The Slants Win Supreme Court Battle Over Band's Name In Trademark Dispute

  • The Slants Win Supreme Court Battle Over Band's Name In Trademark Dispute

The Slants Win Supreme Court Battle Over Band's Name In Trademark Dispute

The Supreme Court ruled on Monday that the law permitting the U.S. Patent and Trademark Office to turn down "disparaging" trademarks violates the First Amendment.

The suit was brought forth by Simon Tam, the founder of the Asian-American rock band The Slants.

In 2014, following a vehement campaign to pressure the National Football League and Washington Redskins owner Dan Snyder to change the team's name over the concern that it offended many Native Americans, the trademark office canceled the Redskins' trademark, citing the same clause in the Lanham Act as it did with the Slants' application in 2011.

"After an excruciating legal battle that has spanned almost eight years, we´re beyond humbled and thrilled to have won this case at the Supreme Court", Tam said in a statement on social media after the ruling.

"It offends a bedrock First Amendment principle", writes Alito in the opinion.

In September 2016, the Supreme Court announced it would hear the similar case concerning The Slants, which indirectly was a win for the Redskins franchise on its own pending trademark battle.

The justices ruled that the 71-year-old trademark law barring disparaging terms infringes free speech rights.

"Speech may not be banned on the ground that it expresses ideas that offend", Justice Samuel A. Alito Jr. said in his opinion for the court.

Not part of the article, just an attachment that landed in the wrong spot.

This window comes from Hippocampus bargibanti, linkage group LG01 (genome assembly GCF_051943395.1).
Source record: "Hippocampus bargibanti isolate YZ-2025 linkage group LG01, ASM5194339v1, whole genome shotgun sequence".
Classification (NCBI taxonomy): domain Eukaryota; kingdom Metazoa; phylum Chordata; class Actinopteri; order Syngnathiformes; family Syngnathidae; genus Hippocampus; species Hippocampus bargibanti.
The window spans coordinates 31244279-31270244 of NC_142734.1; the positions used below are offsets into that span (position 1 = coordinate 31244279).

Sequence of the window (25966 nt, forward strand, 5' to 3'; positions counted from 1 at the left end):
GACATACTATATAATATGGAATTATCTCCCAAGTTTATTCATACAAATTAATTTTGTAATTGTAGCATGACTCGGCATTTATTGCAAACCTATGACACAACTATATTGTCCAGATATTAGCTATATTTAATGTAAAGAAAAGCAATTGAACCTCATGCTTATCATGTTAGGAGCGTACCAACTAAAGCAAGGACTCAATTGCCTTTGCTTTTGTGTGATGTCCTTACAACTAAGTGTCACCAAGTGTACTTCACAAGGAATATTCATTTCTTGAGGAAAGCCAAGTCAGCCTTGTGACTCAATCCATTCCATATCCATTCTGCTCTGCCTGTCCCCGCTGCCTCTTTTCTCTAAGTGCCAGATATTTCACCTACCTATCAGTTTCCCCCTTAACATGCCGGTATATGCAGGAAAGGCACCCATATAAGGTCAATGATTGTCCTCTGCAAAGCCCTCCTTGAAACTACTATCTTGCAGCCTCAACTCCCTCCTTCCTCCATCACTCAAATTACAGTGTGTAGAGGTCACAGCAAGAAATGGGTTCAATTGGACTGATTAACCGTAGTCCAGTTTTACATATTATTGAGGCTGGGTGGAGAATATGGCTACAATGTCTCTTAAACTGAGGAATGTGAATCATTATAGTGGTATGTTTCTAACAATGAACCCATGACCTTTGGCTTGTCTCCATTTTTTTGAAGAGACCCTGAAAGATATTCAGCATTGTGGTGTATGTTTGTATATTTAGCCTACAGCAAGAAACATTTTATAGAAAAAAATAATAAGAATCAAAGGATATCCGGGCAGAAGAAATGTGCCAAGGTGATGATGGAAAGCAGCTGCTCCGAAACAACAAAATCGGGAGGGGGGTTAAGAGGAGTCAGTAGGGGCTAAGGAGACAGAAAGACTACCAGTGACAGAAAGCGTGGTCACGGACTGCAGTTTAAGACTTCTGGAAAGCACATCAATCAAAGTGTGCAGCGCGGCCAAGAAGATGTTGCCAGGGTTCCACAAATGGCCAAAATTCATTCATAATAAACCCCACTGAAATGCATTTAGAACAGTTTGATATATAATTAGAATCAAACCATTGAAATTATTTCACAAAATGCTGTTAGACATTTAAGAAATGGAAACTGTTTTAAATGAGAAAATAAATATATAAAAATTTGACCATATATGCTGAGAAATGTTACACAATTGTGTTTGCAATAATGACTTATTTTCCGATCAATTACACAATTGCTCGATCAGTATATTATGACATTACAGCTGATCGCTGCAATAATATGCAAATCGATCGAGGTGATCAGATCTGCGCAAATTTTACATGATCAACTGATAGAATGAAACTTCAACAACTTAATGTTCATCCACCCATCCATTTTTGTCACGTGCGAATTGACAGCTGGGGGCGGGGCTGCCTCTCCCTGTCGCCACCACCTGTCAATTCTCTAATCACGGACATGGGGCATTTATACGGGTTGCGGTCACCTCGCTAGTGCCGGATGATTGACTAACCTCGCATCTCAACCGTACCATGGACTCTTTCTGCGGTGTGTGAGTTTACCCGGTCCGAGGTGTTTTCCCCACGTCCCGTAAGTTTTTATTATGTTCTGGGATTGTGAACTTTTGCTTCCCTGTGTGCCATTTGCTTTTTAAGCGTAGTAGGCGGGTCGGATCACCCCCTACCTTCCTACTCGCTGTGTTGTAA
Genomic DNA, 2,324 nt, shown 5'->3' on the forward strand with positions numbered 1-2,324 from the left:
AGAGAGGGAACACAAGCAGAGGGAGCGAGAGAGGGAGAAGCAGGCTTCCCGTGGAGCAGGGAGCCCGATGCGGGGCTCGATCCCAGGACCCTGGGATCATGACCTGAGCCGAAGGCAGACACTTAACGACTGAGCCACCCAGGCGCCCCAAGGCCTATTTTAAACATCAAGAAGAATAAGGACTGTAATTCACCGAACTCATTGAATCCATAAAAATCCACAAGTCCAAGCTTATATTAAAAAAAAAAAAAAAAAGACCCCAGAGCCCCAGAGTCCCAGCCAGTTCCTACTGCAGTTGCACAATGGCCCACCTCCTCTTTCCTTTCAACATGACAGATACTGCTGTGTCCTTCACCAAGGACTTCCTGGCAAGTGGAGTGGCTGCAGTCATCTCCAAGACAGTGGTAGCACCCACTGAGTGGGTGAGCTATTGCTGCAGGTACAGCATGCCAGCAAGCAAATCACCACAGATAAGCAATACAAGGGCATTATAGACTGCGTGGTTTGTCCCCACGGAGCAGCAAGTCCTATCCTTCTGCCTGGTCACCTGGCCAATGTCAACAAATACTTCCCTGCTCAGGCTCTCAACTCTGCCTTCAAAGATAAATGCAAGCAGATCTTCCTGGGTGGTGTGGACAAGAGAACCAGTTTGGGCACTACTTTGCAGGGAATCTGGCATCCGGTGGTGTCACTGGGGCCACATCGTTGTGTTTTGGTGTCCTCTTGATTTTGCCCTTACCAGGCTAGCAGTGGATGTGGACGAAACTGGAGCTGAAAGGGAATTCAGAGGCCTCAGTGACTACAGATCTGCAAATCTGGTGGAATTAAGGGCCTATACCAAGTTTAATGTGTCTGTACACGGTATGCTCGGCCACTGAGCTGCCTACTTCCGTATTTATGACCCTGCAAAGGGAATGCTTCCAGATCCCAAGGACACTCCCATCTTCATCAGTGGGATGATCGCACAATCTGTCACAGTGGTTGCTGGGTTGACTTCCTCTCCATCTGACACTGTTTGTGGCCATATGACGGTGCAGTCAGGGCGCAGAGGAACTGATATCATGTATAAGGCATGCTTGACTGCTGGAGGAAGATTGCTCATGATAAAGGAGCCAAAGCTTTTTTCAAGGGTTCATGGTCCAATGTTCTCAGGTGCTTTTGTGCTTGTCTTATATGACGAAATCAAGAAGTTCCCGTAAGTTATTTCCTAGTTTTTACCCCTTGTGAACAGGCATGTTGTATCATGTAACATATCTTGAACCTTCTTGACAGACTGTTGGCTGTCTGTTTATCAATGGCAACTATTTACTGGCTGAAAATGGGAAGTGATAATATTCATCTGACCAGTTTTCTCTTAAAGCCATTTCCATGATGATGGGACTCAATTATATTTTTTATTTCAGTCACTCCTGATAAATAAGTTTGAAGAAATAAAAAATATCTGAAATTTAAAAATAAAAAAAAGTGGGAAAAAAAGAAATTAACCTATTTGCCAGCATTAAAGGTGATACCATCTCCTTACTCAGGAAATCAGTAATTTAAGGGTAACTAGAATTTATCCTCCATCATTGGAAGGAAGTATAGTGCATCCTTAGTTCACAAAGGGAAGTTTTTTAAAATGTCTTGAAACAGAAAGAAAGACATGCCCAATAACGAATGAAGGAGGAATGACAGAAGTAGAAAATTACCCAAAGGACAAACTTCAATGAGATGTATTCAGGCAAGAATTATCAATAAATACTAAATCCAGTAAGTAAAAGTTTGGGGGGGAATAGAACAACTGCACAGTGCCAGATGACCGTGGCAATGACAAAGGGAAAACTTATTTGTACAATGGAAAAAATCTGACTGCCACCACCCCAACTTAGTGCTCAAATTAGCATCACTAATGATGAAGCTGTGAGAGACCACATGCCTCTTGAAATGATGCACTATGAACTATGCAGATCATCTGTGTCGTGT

Indian groups opposing the Redskins said the ruling does not change the fact that the name "is a dictionary-defined racial slur". That court was waiting for the Supreme Court to rule on Matal v. Tam before it made its decision. The four more "liberal" justices, led by Justice Anthony Kennedy, would've ended the discussion after finding that the PTO here is engaging in viewpoint discrimination among private speech.

Despite intense public pressure to change the name, Redskins owner Dan Snyder has refused, saying in the past that it "represents honour, respect and pride" for Native Americans.

The band has said it wanted to reclaim what is often seen as a slur. Snyder issued a quick response to the decision on Monday: "I am THRILLED".

The team's trademark registration was canceled in 2014 after decades of use.

Redskins attorney Lisa Blatt said the team was "thrilled" with the court's decision. Alito also said trademarks are not immune from First Amendment protection as part of a government program or subsidy. But they raised the bar for trademark denials so that names deemed to be offensive but not hateful can survive.

In an 8-0 decision, the court determined the US Patent and Trademark Office's so-called "disparagement clause" violates the First Amendment.

Justice Neil Gorsuch took no part in the case, which was argued before he joined the court.

In a filing Monday, the Justice Department defended the Trademark Trial and Appeal Board's decision previous year to strip the team of protections.